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Raise3D E2CF Review - A Low-Volume Carbon-Fiber 3D Printer in a Small Package

November 03, 2022

recently took a close look at the Raise3D E2CF, a small and affordable 3D printer designed to make small batches of strong, composite parts. Their goal was to put the machine to the test, to find out one thing: Is the E2CF true to it's word?

We're turning from Raise3D's flagship Pro 3 series of large-format 3D printers to look at the E2CF from the E2 series. Whereas the original E2 is a good choice for standard materials, the E2CF is specifically designed to 3D print composites like carbon fibre (CF) and glass fibre (GF) materials.

Both 3D printers have the same sturdy frame, dimensions, Easy Swap IDEX system, flexplate, HEPA filter, onboard camera, and a slew of other features that make Raise3D's professional-grade machines a breeze to use.

So, what distinguishes the E2CF and makes it so well-suited to composites and their enticing strength-to-weight ratios?

To combat the abrasiveness of composite materials, which would quickly damage a standard brass nozzle, the Raise3D team outfitted the E2CF with tough, silicon carbide nozzles. The extruders on this printer have reinforced gears to push the filament through the nozzles. Raise3D also mentions adding a new "auxiliary process" to improve the printer's automatic nozzle height calibration accuracy, resulting in better first layers and support adhesion.

Another important aspect of the E2CF's value proposition is continuous, dependable 3D printing for small batch production. It comes with two filament dry boxes, as opposed to the E2, to protect the materials from dust and humidity. Keeping the filaments dry, along with ideaMaker's thoroughly tested and authorised material profiles, contributes to the E2CF's ability to work around the clock.

It should be noted that the E2CF can only 3D print with Raise3D-approved materials. On the plus side, Raise3D is able to guarantee users such high quality and reliability by controlling exactly which materials can go into the E2CF. After kilos of filament and hours of printing, they create material profiles for each new filament to provide the perfect parameter recipes for successful prints. On the negative side, the inability to print basic PLA or other non-certified third-party filaments can be frustrating.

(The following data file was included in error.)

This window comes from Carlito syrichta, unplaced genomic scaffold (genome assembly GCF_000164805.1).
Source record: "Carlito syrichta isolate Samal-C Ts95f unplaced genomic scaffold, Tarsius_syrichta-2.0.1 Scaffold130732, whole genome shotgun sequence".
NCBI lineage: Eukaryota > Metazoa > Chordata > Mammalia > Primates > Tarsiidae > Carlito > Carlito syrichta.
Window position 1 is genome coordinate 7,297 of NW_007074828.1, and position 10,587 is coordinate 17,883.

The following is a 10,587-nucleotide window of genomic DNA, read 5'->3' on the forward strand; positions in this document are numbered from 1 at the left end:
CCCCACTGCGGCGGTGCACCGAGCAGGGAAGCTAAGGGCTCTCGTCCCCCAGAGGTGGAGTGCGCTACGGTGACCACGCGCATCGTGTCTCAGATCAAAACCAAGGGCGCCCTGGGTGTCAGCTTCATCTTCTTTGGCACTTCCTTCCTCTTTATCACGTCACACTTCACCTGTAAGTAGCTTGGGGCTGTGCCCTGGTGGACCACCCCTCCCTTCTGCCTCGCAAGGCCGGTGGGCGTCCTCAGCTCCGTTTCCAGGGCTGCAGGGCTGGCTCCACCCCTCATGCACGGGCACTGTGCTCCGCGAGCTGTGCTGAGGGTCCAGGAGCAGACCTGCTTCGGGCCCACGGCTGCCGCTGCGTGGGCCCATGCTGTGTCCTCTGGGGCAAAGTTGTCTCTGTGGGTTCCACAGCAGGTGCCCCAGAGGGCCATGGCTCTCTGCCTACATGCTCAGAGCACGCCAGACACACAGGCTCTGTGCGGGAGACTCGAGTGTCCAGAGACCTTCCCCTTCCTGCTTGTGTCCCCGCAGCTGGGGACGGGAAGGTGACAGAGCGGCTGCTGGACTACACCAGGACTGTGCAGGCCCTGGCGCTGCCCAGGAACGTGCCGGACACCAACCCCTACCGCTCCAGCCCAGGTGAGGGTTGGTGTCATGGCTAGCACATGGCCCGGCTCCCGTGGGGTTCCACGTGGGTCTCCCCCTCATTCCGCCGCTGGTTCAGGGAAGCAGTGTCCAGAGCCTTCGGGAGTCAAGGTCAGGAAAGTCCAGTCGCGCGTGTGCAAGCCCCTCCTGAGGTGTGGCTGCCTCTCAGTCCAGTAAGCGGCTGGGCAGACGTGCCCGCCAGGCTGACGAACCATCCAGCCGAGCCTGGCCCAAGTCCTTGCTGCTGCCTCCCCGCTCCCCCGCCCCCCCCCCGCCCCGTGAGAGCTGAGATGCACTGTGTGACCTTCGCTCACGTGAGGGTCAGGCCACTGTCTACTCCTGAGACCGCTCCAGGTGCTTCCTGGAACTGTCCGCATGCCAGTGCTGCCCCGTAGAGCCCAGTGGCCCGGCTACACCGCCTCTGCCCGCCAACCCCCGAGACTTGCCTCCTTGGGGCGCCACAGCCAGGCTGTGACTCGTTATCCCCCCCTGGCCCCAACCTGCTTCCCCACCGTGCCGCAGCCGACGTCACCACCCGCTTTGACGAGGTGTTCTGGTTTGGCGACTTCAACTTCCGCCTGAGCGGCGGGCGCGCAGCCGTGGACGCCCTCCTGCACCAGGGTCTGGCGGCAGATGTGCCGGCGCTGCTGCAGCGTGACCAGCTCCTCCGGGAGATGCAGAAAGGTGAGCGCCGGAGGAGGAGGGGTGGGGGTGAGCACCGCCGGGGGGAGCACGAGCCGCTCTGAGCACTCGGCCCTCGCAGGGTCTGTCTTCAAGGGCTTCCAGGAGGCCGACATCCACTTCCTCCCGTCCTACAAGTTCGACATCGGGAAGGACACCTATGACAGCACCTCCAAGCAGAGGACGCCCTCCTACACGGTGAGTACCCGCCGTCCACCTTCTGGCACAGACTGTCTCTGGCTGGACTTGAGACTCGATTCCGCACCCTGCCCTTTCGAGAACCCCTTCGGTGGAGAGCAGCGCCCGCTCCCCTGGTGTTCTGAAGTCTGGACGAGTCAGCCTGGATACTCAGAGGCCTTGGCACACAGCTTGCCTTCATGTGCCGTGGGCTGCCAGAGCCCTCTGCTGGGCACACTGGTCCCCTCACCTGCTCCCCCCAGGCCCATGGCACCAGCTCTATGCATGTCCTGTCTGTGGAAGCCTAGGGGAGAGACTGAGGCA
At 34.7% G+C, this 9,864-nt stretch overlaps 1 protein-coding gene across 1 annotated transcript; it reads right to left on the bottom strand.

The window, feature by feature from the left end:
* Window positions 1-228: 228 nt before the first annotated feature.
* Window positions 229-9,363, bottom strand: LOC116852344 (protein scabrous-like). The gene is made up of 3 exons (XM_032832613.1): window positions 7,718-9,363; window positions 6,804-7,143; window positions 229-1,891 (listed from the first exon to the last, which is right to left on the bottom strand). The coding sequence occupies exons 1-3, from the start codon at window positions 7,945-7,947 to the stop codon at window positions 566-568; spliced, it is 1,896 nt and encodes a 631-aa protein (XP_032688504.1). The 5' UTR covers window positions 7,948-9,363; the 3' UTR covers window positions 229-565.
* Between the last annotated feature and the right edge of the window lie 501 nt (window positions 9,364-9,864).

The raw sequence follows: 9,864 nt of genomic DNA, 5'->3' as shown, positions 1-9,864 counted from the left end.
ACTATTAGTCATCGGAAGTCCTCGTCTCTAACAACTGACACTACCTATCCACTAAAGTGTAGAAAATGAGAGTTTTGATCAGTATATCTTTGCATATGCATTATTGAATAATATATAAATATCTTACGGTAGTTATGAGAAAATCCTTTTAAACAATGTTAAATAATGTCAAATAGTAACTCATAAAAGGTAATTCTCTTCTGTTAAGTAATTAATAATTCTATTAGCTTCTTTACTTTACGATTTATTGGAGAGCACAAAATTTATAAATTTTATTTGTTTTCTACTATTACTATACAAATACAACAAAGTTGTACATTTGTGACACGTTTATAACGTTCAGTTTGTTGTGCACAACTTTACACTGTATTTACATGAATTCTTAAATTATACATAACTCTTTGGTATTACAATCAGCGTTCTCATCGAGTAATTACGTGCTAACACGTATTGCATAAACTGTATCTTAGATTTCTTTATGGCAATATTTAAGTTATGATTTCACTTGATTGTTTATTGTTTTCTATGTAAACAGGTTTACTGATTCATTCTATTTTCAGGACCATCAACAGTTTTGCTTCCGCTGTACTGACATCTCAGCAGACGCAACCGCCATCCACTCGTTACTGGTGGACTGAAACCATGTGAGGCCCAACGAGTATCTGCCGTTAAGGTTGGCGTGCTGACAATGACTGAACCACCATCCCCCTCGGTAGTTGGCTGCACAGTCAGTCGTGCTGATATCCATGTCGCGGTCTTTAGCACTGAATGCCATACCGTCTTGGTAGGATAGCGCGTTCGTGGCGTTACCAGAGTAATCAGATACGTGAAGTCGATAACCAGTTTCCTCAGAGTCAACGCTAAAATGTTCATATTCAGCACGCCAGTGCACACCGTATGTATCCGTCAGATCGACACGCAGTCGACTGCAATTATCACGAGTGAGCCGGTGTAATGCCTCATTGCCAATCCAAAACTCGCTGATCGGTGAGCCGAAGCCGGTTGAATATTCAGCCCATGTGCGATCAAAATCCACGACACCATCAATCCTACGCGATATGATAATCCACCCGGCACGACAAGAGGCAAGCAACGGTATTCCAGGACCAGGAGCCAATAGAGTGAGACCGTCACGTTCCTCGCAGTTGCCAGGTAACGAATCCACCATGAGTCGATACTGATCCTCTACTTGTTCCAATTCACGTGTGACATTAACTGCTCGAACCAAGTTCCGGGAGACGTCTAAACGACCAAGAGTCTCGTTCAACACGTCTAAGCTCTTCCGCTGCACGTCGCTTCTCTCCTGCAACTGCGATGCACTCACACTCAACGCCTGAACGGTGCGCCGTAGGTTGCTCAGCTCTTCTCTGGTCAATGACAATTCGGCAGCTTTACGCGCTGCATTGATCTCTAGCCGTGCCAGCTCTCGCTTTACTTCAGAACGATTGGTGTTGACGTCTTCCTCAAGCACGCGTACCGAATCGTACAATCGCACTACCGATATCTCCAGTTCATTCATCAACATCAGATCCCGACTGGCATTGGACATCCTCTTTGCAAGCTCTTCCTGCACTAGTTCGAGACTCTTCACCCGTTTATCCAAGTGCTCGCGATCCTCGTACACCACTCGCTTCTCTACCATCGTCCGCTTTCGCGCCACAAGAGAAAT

The E2CF only works with composite filaments, which are thermoplastics reinforced with short strands of materials like carbon fibre or glass fibre. These composite materials are appealing because they have superior mechanical properties when compared to their "pure" thermoplastic counterparts, and they also have a smoother finish and better layer adhesion.

Raise3D's authorized materials portfolio includes their proprietary PA12 CF, PPA CF, and PPA GF (as well as support materials), and the team has recently released more bespoke filaments. These 32 third-party filaments include low-cost options like eSun and Polymaker's reinforced filaments, as well as premium brands like BASF, Jabil, Kimya, and LEHVOSS.

While the E2CF is not the first printer to feature IDEX (Independent Dual Extruders), it is one of the few carbon-fiber-optimized printers that does. This is a significant benefit that allows users to more than double their production rates for composite parts that do not require support structures.

Mirror mode and Duplication mode are the two ways to speed up prints with independent dual extrusion (IDEX).

In Mirror Mode, each nozzle prints one half of the same object from opposite sides. If you're printing a large part that doesn't require support material, this is a great way to reduce production time.

Another way to cut total print time by up to 50% is to use Duplication Mode. The two printheads perform the same movements in order to print the same parts. It's a huge time saver, and when combined with the E2CF's dependability, it makes it an ideal partner for small batch production runs.

First and foremost, if you use Mirror or Duplication mode for a print, you cannot use breakaway support material. You can construct support structures out of the main material, but they will be difficult to remove and will leave marks.

Rafts are also out of the question. Composites are extremely strong, and the layers adhere to each other extremely well. Aniwaa had included rafts on one batch of PA12CF parts in Duplication mode and had difficulty removing them! They succeeded, but at the expense of damaging the first layers. It is recommended to spread a new layer of Magigoo rather than using rafts when printing in only one material (without breakaway support). Aniwaa had no problems while using this technique.

As a result, the two IDEX modes are extremely beneficial, but only for 3D models with extrusion-friendly overhangs.

Overall, Aniwaa had a positive experience with the E2CF. It produced excellent prints, was simple to operate, and its sleek design was ideal for their office environment.

It's worth noting that the printer heats up quickly, which saves time on maintenance tasks like loading and unloading filaments. This also means a shorter wait until the first layer, which is something every 3D printer operator does to ensure prints start successfully. Aniwaa left the E2CF running unattended for several weekends without incident, with their longest print lasting more than 70 hours.

If you or your company are looking for a cost-effective compromise between a desktop printer and a larger, industrial-grade 3D printer, the E2CF is an excellent choice. As long as you're okay with the limited filament options and treat it properly (i.e., use perfectly dry filament with the correct profiles), you'll be dealing with a dependable workhorse capable of producing batches of strong, carbon-fiber-reinforced parts quickly.

To read the entire comprehensive review from Aniwaa, you can check it out here.

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